KenGen's five-year penalties to Kenya Power rise to Sh4 billion
By Patrick Alushula | December 7th 2021
Kenya Electricity Generating Company (KenGen) has hit Kenya Power with Sh3.78 billion in penalties for the past five financial years over delayed payments for electricity supplied.
The amount has come on the back of Kenya Power flouting a 40-day window of paying for electricity received from KenGen amid continued working capital strain.
KenGen, in the financial year ended June 2021, charged Kenya Power Sh936.28 million, up from Sh800.25 million in the preceding financial year — highlighting the price for the mismatch between short-term assets and short-term liabilities.
The latest penalties bring to Sh3.78 billion the amount that the State-controlled utility firm owes KenGen in the past five years — the highest being Sh1.02 billion in the 2017/2018 financial year.
The figures disclosed by KenGen as interest income were averaging below Sh60 million annually in the years to June 2016. They however rose sharply and remained elevated on the back of Kenya Power’s negative working capital.
“Interest income from Kenya Power relates to interest penalties charged to Kenya Power due to late payments of invoices. Interest on late payments accrues after 40 days,” says KenGen in the latest annual report.
Kenya Power’s current liabilities exceeded its current assets by Sh67 billion as at end of June 2021, making it commercially insolvent.
KenGen supplied 8,443 gigawatt-hours (GWh) to Kenya Power in the review period, up from 8,237 GWh in the previous period, making up 69.8 per cent of the units of electricity received by the utility firm.
As at the end of June 2021, Kenya Power owed KenGen Sh25.14 billion, pointing to accumulated debts that will eat into the profit through high finance costs.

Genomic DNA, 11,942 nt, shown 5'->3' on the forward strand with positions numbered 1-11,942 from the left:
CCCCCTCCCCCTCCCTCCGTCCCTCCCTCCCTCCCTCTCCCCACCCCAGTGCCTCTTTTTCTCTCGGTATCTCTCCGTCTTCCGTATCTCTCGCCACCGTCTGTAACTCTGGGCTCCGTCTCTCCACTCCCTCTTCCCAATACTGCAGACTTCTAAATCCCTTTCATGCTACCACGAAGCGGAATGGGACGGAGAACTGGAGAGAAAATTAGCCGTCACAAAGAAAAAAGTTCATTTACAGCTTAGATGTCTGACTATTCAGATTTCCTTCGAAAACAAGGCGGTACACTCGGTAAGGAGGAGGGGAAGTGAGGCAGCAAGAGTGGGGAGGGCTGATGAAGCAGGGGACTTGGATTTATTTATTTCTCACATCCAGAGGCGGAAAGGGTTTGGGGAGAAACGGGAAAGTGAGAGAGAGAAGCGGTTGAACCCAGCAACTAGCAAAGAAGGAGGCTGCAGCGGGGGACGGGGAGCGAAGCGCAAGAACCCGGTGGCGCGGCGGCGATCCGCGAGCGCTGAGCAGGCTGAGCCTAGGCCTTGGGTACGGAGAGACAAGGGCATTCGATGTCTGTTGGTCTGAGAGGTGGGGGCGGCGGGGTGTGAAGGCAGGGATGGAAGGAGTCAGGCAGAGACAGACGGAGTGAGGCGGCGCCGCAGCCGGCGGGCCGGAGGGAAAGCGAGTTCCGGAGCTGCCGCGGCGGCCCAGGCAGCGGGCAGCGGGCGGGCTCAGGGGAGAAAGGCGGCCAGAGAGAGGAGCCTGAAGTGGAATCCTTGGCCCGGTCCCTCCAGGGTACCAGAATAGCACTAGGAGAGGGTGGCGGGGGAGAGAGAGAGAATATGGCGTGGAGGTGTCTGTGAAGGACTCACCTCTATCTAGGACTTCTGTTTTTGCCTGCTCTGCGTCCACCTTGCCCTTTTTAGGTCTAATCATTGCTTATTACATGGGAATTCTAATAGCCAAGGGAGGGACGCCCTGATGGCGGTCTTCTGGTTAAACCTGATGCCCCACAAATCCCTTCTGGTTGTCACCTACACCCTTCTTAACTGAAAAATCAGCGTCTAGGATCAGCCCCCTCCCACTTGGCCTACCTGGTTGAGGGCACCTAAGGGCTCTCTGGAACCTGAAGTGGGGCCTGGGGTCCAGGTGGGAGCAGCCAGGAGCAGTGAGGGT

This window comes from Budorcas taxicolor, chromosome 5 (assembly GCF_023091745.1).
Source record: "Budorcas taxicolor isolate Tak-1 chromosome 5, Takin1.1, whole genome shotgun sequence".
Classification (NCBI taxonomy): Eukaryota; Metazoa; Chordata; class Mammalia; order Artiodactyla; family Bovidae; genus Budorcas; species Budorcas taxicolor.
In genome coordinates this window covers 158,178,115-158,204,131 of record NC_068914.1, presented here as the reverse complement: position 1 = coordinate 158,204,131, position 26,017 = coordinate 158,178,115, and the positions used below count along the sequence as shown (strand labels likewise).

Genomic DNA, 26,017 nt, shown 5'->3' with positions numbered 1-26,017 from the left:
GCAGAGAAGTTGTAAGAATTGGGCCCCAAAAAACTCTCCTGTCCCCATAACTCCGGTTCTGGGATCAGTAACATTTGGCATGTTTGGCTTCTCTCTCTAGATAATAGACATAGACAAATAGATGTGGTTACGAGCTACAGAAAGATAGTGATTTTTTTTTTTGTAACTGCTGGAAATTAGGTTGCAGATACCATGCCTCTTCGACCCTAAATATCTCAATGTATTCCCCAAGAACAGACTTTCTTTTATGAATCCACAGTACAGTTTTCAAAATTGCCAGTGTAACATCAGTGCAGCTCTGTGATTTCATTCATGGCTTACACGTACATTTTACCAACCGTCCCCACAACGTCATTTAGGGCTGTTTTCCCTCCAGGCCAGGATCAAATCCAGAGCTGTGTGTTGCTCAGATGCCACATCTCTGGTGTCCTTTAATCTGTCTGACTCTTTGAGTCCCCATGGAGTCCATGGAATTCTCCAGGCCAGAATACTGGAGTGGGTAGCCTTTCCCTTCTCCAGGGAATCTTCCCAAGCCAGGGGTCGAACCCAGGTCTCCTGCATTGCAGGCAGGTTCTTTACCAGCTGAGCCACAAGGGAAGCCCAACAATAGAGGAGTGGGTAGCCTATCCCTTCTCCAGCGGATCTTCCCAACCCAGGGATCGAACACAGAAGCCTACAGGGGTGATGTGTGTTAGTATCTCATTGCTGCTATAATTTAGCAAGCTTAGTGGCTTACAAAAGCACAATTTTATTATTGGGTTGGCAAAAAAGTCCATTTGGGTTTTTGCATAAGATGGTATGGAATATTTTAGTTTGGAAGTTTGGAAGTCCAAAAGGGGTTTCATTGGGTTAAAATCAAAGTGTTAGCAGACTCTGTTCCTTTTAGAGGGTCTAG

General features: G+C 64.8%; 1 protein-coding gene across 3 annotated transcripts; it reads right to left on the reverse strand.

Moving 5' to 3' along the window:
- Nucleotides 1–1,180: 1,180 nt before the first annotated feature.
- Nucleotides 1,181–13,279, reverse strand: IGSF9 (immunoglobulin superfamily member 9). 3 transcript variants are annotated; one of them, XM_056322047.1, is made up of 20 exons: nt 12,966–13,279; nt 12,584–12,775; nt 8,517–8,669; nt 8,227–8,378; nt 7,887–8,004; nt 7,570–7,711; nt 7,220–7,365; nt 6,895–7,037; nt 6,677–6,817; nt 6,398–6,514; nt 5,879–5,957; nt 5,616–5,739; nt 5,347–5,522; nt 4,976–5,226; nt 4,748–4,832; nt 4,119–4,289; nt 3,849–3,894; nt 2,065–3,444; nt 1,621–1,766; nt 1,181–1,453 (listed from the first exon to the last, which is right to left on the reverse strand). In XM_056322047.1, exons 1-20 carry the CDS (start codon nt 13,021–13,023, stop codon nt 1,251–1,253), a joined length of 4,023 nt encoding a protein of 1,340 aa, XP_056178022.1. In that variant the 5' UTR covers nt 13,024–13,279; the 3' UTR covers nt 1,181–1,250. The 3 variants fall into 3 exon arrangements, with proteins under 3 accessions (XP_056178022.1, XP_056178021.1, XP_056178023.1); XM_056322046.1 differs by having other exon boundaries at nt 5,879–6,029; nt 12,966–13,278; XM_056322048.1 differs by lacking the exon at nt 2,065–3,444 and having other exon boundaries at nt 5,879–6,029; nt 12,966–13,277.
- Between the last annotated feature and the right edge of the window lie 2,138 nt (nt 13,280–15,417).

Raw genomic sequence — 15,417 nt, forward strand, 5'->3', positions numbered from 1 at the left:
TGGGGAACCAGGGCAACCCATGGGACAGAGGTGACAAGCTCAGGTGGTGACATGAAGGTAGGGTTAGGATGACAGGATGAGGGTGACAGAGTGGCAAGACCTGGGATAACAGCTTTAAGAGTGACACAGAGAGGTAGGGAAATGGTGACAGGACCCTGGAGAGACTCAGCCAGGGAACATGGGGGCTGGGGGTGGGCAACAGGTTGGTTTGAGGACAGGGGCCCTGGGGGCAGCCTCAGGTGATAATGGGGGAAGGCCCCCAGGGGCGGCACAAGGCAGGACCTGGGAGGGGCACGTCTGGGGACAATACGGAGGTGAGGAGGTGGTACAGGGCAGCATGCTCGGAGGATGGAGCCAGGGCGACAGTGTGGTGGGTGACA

Kenya Power’s squeezed working capital has partly come on the back of government and select parastatals delaying payments running into billions of shillings.
KenGen currently sells its generated electric energy to a single off-taker, Kenya Power, exposing it to a single customer risk. “This comes with the attendant risk of late or delayed payment for electricity sales which could have adverse effects on KenGen’s cash flow and revenue,” KenGen noted in the annual report.
Kenya Power’s electricity sales to government ministries rose 41 per cent to Sh4.91 billion, while sales to strategic parastatals remained flat at Sh1.97 billion.
However, by the end of June 2021, the net amount owed to Kenya Power by the State stood at Sh7.22 billion — doubling from Sh3.16 billion in the previous financial year.
Ministries alone were owing Kenya Power Sh2.77 billion, a near tripling compared to Sh941.13 million in the financial year ended June 2020.
Kenya Power has been seeking faster repayment of debts from customers including the government as well as restructuring debts to cut pressure on its working capital.
The firm received a partial restructuring of Sh6.75 billion overdrafts into a 12-year term loan with a repayment moratorium of 36 months from September last year.
National Treasury last year approved a debt repayment moratorium on Sh5.7 billion as a temporary measure to boost working capital.
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